FRINGE REVIEW – Orlando

*****

Glasgow-based Cryptic theatre bring their poetic and sensory production of Virginia Woolf’s Orlando to the Fringe in what proves to be an atmospheric and majestic marriage of theatre and new technology.

Judith Williams grips the attention throughout this one-hander as the protagonist, with diction and delivery which have the audience hanging on every word of the lyrical and literate script, adapted from the original by Darryl Pinckney. Convincing both as the rakish Elizabethan version of the hero; and – after Orlando’s transformation midway – as an older, yet not necessarily wiser woman, Williams strides across the stage, her peformance becoming more physical and expressive as the pages of the metaphorical tale turn.

Five pairs of muslin strips hang down behind her, creating a tunnel for her to walk through; and – most effectively – as a backdrop for the innovative video projection used throughout the production. As the projected light filters through the first layer and onto the second, a three-dimensional effect is created: letters float down like snowflakes; computer-generated images of buildings swoop and swirl; live motion capture echoes Williams’ movements like a ghostly dance partner. The effect is mesmerising, and greatly enhances the dream-like hypnotic mood of the piece.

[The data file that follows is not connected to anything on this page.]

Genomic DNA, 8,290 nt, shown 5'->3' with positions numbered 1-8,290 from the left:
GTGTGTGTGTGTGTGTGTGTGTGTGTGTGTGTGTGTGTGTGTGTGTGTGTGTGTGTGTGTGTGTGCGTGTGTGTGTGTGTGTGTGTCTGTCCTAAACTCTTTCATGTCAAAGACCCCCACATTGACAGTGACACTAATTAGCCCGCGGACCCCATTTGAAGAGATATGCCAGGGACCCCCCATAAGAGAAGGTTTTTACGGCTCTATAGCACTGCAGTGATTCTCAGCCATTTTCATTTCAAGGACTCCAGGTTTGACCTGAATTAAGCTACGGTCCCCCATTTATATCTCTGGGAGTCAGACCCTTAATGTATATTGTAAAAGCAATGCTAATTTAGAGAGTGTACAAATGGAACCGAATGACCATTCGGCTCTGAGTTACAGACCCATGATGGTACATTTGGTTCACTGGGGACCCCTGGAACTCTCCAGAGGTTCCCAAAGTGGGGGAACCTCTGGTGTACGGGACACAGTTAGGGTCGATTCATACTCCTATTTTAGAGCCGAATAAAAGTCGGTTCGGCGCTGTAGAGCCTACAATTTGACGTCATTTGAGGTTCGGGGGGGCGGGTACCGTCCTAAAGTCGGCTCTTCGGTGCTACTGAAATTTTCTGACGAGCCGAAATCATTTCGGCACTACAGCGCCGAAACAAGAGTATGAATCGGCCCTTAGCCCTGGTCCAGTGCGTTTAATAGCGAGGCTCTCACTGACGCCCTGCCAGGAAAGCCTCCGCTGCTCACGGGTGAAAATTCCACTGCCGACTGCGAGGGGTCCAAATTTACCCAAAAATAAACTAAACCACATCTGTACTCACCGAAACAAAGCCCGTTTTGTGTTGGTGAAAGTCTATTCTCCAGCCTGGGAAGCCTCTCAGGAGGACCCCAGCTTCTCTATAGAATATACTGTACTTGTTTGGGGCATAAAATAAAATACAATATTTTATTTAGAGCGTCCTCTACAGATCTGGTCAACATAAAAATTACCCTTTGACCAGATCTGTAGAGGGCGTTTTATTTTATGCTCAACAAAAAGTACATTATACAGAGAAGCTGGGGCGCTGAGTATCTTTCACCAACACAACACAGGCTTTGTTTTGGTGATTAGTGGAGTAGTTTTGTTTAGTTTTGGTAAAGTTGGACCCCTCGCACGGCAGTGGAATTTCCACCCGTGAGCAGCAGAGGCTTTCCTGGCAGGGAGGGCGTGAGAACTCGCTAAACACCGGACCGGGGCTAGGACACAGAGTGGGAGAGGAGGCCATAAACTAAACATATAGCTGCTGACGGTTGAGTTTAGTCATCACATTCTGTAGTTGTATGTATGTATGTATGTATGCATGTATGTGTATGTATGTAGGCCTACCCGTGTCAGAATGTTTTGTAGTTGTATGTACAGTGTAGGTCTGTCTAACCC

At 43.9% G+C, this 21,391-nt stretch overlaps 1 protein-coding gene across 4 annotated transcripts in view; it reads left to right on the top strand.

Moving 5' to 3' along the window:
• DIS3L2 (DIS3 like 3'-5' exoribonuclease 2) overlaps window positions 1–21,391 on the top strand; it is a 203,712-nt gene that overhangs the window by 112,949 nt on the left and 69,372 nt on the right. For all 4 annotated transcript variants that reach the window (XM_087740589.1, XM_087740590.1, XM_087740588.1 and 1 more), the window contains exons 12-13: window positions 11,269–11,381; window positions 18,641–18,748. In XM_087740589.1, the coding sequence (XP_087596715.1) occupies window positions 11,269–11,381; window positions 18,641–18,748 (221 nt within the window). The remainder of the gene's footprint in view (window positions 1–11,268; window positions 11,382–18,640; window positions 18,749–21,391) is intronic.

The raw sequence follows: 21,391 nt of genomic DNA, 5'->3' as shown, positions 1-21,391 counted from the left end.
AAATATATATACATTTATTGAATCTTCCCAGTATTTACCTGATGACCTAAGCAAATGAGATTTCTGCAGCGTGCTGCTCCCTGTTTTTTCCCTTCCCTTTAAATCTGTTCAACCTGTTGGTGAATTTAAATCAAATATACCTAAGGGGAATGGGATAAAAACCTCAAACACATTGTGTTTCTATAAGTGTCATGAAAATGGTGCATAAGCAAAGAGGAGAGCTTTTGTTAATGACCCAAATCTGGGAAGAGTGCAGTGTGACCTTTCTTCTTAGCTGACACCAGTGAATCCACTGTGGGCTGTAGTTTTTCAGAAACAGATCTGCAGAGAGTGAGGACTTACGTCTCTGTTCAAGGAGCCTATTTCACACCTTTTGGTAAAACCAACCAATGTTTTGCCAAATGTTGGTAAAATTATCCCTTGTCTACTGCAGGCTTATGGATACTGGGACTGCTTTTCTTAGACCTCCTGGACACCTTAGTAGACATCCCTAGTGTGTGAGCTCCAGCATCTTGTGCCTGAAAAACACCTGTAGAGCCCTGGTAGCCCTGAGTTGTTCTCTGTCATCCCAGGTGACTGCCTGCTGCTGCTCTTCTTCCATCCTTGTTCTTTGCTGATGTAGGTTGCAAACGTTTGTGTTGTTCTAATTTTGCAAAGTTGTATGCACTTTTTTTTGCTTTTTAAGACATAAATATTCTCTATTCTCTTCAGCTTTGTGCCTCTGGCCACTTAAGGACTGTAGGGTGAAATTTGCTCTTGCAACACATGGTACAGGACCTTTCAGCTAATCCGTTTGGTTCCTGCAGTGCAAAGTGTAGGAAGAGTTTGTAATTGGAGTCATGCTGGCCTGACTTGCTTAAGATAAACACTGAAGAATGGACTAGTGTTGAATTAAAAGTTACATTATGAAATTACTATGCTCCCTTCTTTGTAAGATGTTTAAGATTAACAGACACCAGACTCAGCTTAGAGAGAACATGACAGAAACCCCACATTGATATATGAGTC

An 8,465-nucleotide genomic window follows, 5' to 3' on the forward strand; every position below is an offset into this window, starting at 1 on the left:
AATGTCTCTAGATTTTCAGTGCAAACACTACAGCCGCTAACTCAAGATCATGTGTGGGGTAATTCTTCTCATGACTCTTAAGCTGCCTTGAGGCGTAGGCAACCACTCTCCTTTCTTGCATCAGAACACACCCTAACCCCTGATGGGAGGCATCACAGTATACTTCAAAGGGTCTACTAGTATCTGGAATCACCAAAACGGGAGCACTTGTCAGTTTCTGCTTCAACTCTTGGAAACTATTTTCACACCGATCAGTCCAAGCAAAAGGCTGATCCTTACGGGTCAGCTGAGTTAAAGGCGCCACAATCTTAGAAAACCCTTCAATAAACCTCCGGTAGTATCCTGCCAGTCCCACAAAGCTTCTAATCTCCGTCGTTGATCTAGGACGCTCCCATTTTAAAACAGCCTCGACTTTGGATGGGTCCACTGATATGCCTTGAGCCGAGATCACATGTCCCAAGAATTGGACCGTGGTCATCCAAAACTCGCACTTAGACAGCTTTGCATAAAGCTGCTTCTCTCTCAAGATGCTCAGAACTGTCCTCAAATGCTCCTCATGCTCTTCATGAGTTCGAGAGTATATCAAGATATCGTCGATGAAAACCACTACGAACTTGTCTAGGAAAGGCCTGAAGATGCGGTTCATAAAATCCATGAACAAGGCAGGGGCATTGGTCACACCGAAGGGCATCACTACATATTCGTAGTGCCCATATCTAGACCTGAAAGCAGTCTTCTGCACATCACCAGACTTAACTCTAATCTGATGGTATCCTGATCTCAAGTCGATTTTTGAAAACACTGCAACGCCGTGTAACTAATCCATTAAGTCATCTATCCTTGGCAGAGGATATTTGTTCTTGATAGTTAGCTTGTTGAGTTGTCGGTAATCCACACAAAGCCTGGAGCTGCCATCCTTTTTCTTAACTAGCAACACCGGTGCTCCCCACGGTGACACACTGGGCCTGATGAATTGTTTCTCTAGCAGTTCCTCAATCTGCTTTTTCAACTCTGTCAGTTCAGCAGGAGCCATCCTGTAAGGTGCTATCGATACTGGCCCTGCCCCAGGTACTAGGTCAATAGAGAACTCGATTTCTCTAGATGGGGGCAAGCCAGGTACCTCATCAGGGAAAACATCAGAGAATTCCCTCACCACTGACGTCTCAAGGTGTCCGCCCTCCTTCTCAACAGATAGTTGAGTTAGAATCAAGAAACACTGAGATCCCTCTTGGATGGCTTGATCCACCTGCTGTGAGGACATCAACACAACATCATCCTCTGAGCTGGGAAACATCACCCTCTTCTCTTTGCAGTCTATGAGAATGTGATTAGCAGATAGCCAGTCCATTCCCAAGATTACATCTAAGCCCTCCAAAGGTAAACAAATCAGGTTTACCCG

A soundtrack by Craig Armstrong and AGF complements the visuals: again, this has an otherworldly, claustrophobic beauty which ensures Orlando is a multi-sensory and sensual piece of immersive theatre which seduces throughout.

Orlando runs from 7-29 Aug (not Weds) at ReMarkable Arts new venue at St George’s West at 14:00. More details here.

Loading Facebook Comments ...

Leave a Reply